As it only takes a short drive, or even a short walk, to find a city or town, urban photography is a subject that's open to everyone. Many locations, even the small ones, have interesting architecture that can help you produce great work and it's often just great fun walking around a city, discovering things you didn't know existed and looking at buildings you've seen a million times in a new light.
With this in mind, we've put together a quick list of some of the most popular urban photography tutorials ePHOTOzine have published as well as a few tips on what equipment you may want to consider taking next time you plan an urban photography shoot.
A backpack is fine, however you may find a sling bag or messenger style bag make it easier for you to access your equipment quickly.
Take a couple of lenses with you, a wide-angle and one with longer reach should do the trick. Although, if you want to travel light, pack a zoom that covers wider and longer angles.
A solid support is a must, particularly if you're planning on shooting at dusk / night when exposure times will be longer. If you're planning on walking around for a few hours, you may want to consider something more compact like those found in Manfrotto's Compact series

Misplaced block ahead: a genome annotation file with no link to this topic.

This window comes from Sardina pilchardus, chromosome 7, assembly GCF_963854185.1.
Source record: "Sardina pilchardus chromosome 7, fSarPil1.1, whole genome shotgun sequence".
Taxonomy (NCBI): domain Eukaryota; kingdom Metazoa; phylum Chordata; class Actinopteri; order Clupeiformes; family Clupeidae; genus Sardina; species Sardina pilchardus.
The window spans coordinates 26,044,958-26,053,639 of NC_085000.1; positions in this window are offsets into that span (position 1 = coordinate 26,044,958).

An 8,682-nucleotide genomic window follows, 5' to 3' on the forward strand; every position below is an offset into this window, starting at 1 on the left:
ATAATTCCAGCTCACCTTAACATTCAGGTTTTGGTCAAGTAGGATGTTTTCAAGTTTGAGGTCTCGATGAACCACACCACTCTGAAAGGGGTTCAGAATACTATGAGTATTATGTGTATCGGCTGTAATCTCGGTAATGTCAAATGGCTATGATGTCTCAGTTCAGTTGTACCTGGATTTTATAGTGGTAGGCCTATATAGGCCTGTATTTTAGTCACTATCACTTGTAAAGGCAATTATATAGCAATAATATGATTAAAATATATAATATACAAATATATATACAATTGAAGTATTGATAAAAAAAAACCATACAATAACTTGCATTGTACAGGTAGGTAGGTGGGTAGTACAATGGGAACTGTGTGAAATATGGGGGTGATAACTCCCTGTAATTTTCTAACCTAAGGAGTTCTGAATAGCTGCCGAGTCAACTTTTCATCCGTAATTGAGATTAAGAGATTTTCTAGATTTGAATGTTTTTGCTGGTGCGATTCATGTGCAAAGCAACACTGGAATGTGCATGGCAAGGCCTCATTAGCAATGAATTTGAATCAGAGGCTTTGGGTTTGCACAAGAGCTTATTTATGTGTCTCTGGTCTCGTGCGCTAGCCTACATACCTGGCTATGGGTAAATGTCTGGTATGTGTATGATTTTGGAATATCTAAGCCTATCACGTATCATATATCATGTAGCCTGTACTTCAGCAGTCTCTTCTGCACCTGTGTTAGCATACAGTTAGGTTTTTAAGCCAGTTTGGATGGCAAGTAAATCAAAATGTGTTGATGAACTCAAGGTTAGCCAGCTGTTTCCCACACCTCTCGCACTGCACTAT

or even a monopod
For those who are heading out later in the day, don't forget to pack a cable / remote release as this will help prevent vibration and camera shake.
Clothing And Shoes
Make sure you wear a good, waterproof pair of shoes as you don't want blisters and wet feet spoiling your day! It's also a good idea to pack a waterproof jacket
For many of us, when we decide to get out an about with our cameras we automatically turn to the countryside. But with the majority of the population living within easy reach of a major Town or City, is that really the right decision? Robin Whalley finds out.
There are great opportunities for night photography in the city and urban and city areas can be accessed in the dark, often at rush hour when there are amazing shots to be had in relative safety. Read Robin Whalley's tips if you want more advice on shooting in the city after the sun has set.
Unless you're very lucky your town or city wont have waterfalls, trees and mountains but that doesn't mean you can't head there for some landscape photography as you'll find out in this tutorial.
Just because you're in an urban location doesn't mean you have to shoot tall buildings and strong structures all of the time. In this tutorial, Robin Whalley shows us how to shoot successful abstract shots in the city.
Here are a few more tips and ideas on shooting urban scenes at night. This includes kit you may want to take, the time of day to shoot and a few editing tips for when you're back home.